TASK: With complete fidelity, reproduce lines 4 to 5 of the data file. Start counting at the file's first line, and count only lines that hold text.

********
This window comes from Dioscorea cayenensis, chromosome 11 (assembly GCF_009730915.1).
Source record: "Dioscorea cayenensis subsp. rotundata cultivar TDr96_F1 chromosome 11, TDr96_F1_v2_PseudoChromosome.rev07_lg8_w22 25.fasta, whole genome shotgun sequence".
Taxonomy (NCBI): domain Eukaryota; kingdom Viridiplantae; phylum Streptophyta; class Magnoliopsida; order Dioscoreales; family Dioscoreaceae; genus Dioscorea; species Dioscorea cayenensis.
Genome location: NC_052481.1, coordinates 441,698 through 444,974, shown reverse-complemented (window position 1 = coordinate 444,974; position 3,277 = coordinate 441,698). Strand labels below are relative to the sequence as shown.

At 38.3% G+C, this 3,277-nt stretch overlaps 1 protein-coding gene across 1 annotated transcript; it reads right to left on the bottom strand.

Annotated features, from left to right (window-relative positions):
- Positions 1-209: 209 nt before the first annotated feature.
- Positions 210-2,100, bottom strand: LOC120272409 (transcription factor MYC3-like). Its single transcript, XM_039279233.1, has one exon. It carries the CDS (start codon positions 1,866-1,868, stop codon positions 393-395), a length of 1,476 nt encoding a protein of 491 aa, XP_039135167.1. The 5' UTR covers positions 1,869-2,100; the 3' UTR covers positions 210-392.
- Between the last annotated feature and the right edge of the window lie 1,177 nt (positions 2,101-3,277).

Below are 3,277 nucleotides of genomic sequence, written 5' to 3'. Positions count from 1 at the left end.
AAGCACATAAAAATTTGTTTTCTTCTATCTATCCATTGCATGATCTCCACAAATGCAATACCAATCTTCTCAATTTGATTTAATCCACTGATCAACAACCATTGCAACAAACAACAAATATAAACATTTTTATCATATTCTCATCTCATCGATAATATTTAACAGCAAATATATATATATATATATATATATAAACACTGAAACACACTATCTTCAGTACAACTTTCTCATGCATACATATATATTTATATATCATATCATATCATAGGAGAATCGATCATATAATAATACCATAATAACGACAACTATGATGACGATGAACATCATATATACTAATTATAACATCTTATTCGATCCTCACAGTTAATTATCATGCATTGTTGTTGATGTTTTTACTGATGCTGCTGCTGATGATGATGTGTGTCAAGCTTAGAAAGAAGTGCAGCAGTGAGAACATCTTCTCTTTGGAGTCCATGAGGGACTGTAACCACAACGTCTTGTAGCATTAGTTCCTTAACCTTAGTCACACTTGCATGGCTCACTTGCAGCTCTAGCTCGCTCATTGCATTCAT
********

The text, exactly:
Genome location: NC_052481.1, coordinates 441,698 through 444,974, shown reverse-complemented (window position 1 = coordinate 444,974; position 3,277 = coordinate 441,698). Strand labels below are relative to the sequence as shown.

At 38.3% G+C, this 3,277-nt stretch overlaps 1 protein-coding gene across 1 annotated transcript; it reads right to left on the bottom strand.